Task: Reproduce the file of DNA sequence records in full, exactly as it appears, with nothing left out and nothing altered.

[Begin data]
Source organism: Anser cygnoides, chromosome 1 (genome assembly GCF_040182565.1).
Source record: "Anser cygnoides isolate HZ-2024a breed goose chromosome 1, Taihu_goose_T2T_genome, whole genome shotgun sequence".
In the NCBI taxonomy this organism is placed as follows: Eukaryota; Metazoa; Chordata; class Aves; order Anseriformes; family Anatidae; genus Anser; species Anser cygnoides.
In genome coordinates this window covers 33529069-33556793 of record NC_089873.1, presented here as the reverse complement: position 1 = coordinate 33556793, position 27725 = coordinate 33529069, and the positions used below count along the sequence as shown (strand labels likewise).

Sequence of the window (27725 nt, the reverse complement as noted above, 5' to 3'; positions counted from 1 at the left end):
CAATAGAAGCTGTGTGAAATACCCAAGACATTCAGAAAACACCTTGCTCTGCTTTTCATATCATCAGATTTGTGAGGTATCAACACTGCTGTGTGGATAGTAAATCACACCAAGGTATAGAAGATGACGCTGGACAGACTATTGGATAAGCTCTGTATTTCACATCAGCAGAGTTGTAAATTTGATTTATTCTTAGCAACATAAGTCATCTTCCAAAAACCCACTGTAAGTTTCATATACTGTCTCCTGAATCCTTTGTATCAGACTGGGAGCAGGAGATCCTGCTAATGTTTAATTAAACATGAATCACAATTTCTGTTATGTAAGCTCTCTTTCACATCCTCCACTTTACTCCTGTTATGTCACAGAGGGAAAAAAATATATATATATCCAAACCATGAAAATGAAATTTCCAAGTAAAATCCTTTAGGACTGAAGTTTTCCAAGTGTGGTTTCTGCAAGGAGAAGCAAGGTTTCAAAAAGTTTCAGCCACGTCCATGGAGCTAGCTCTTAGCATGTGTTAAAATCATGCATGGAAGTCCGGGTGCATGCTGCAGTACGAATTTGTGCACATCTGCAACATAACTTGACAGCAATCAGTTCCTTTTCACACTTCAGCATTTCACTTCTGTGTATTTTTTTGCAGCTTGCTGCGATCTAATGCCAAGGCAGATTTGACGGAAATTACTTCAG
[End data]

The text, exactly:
Source organism: Anser cygnoides, chromosome 1 (genome assembly GCF_040182565.1).
Source record: "Anser cygnoides isolate HZ-2024a breed goose chromosome 1, Taihu_goose_T2T_genome, whole genome shotgun sequence".
In the NCBI taxonomy this organism is placed as follows: Eukaryota; Metazoa; Chordata; class Aves; order Anseriformes; family Anatidae; genus Anser; species Anser cygnoides.
In genome coordinates this window covers 33529069-33556793 of record NC_089873.1, presented here as the reverse complement: position 1 = coordinate 33556793, position 27725 = coordinate 33529069, and the positions used below count along the sequence as shown (strand labels likewise).

Sequence of the window (27725 nt, the reverse complement as noted above, 5' to 3'; positions counted from 1 at the left end):
CAATAGAAGCTGTGTGAAATACCCAAGACATTCAGAAAACACCTTGCTCTGCTTTTCATATCATCAGATTTGTGAGGTATCAACACTGCTGTGTGGATAGTAAATCACACCAAGGTATAGAAGATGACGCTGGACAGACTATTGGATAAGCTCTGTATTTCACATCAGCAGAGTTGTAAATTTGATTTATTCTTAGCAACATAAGTCATCTTCCAAAAACCCACTGTAAGTTTCATATACTGTCTCCTGAATCCTTTGTATCAGACTGGGAGCAGGAGATCCTGCTAATGTTTAATTAAACATGAATCACAATTTCTGTTATGTAAGCTCTCTTTCACATCCTCCACTTTACTCCTGTTATGTCACAGAGGGAAAAAAATATATATATATCCAAACCATGAAAATGAAATTTCCAAGTAAAATCCTTTAGGACTGAAGTTTTCCAAGTGTGGTTTCTGCAAGGAGAAGCAAGGTTTCAAAAAGTTTCAGCCACGTCCATGGAGCTAGCTCTTAGCATGTGTTAAAATCATGCATGGAAGTCCGGGTGCATGCTGCAGTACGAATTTGTGCACATCTGCAACATAACTTGACAGCAATCAGTTCCTTTTCACACTTCAGCATTTCACTTCTGTGTATTTTTTTGCAGCTTGCTGCGATCTAATGCCAAGGCAGATTTGACGGAAATTACTTCAG